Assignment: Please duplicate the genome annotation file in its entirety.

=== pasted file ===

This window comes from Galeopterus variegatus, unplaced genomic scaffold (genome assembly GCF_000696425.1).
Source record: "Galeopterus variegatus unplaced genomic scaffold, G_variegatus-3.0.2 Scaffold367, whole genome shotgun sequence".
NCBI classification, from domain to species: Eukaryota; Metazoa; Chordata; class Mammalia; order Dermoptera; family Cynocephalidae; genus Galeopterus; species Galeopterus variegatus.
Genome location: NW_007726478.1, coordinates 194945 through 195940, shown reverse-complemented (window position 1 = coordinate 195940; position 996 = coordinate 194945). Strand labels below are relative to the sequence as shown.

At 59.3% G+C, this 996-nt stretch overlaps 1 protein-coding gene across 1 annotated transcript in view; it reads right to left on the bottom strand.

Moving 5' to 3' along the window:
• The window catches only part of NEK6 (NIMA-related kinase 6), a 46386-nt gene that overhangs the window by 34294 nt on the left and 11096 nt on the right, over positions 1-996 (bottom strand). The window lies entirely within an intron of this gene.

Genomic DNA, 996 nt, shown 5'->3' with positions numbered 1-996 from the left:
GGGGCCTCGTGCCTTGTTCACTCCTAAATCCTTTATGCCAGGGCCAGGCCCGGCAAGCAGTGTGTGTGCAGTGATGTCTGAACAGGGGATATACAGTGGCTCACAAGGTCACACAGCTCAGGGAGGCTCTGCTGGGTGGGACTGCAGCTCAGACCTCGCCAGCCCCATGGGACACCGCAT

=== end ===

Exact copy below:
This window comes from Galeopterus variegatus, unplaced genomic scaffold (genome assembly GCF_000696425.1).
Source record: "Galeopterus variegatus unplaced genomic scaffold, G_variegatus-3.0.2 Scaffold367, whole genome shotgun sequence".
NCBI classification, from domain to species: Eukaryota; Metazoa; Chordata; class Mammalia; order Dermoptera; family Cynocephalidae; genus Galeopterus; species Galeopterus variegatus.
Genome location: NW_007726478.1, coordinates 194945 through 195940, shown reverse-complemented (window position 1 = coordinate 195940; position 996 = coordinate 194945). Strand labels below are relative to the sequence as shown.

At 59.3% G+C, this 996-nt stretch overlaps 1 protein-coding gene across 1 annotated transcript in view; it reads right to left on the bottom strand.

Moving 5' to 3' along the window:
• The window catches only part of NEK6 (NIMA-related kinase 6), a 46386-nt gene that overhangs the window by 34294 nt on the left and 11096 nt on the right, over positions 1-996 (bottom strand). The window lies entirely within an intron of this gene.

Genomic DNA, 996 nt, shown 5'->3' with positions numbered 1-996 from the left:
GGGGCCTCGTGCCTTGTTCACTCCTAAATCCTTTATGCCAGGGCCAGGCCCGGCAAGCAGTGTGTGTGCAGTGATGTCTGAACAGGGGATATACAGTGGCTCACAAGGTCACACAGCTCAGGGAGGCTCTGCTGGGTGGGACTGCAGCTCAGACCTCGCCAGCCCCATGGGACACCGCAT